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Interested in people who haven’t had as much of a chance: Mary Ellen Mark from the Perimeter

Iftikar Ahmed

March 20, ON THIS DAY

Photographing people from the margin is what Mary Ellen Mark is known for.  From portraits to reportage, from the US to Mexico to India, Mary Ellen Mark’s photography spans a wide and inclusive spectrum that explores themes of social belonging, otherness, and various life trajectories.

The work of Mark (1940–2015), who was inspired by the struggles and moments of hope experienced by those living on the margins of society—the “unfamous” as she termed them—is both perceptive and illuminating. Fundamental components of the work of the American photographer who delves deeply into topical and timeless issues through assignments and personal projects include high and low, directness and masquerade, and vivid life and death.

Mary Ellen Mark’s first book-length personal effort, Ward 81 (1979), has been expanded upon and revised. Excerpts from patient interviews and talks between Mark and author Karen Folger Jacobs are included in Ward 81 Voices, along with never-before-seen images, articles by Folger Jacobs, Max Houghton, Gaelle Morel, and Kaitlin Booher, and an introduction by Paul Roth.

Indian Circus © Mary Ellen Mark, Courtesy of Howard Greenberg Gallery

Mark began one of her best-known projects in 1976. She spent two months residing at the Oregon State Hospital’s high-security women’s ward in order to document on camera the moods and persistent concerns of mentally ill women housed in a locked ward. The ensuing pictures, which were printed in Ward 81 (1979), show Mark’s endeavours to objectively and compassionately capture human existence.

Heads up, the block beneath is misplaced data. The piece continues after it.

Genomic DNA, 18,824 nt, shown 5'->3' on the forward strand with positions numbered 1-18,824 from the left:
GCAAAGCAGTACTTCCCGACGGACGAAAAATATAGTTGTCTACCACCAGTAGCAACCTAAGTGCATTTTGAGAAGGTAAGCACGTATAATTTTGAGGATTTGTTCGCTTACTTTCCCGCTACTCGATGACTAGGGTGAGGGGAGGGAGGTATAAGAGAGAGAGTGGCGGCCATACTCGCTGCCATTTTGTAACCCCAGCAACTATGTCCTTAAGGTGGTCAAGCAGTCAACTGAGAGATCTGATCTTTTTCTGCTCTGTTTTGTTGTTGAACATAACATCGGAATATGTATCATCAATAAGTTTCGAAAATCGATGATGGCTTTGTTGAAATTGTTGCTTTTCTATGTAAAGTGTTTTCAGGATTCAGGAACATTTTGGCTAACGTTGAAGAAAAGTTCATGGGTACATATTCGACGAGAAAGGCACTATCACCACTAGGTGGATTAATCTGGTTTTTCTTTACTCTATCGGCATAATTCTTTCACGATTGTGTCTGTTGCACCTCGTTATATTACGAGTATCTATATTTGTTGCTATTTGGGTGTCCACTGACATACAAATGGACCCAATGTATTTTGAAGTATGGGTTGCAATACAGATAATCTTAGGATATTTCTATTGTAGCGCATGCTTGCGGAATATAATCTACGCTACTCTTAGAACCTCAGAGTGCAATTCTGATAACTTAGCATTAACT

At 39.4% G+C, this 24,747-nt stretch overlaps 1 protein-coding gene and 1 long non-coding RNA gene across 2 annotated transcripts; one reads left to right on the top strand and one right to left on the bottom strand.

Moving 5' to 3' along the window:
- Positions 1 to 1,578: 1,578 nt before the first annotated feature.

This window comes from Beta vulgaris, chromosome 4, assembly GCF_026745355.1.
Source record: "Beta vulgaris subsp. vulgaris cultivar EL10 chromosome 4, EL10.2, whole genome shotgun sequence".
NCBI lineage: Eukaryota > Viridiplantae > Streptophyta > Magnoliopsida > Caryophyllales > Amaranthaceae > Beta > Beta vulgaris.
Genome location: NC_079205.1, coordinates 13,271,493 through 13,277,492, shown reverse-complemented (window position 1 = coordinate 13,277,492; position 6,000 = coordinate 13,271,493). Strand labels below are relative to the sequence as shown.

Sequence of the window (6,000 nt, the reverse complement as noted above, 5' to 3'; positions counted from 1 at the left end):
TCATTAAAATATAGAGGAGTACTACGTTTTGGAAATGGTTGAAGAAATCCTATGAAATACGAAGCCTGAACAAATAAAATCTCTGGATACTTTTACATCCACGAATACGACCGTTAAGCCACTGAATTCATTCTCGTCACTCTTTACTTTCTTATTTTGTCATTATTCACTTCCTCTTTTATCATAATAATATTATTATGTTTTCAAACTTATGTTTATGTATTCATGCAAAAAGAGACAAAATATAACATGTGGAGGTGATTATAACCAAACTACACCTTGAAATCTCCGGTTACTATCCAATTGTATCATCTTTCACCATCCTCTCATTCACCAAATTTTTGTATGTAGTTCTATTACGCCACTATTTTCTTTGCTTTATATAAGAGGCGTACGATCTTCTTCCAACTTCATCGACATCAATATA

Mark frequently visited India. She took photos of Mother Teresa and her collaborators’ work as well as the prostitutes of Bombay (now Mumbai) on her first trip in 1968, as well as on subsequent journeys in 1980 and 1981.

Laurie in the Ward 81, 1976
Courtesy: Urth Magazine

Mark’s feeling of responsibility was unwavering as she photographed some of society’s most vulnerable individuals. She would devote months or years to her projects before deeming them accomplished in the parachute journalism world of today, where journalists rush into an unfamiliar region and swiftly leave again with a superficial article. It took Mark more than ten years to complete Falkland Road, a groundbreaking project that documented sex workers in contemporary Mumbai. She finished the series by gaining the trust of the people over the course of a three-month stay while dealing with a tough atmosphere and everyday violent interactions. Similar to Ward 81, Mark lived there for 36 days, getting to know each of the women in her photographs on an intimate level.

Mark was able to build the crisp visual expression that underlies her photos by working on these projects for an extended length of time, forging a strong bond

Tiny, from the series StreetWise, 1983

between her gaze and the emotion of her subjects. For Streetwise, a project spotlighting the homeless children of Seattle, then regarded as one of America’s most liveable cities, she produced some of her most iconic photos. She was hired for the project, but she soon became friends with many of the kids depicted in the photos. Over the years, she went back to them since Erin ‘Tiny’ Blackwell’s tale had become well-known because of Mark’s iconic photographs.

On her interest in subcultures, Mark commented, “Much of life is luck. No one has any control over whether they are born into a very affluent or privileged family. I suppose I’m drawn to those who haven’t got the same opportunities.”

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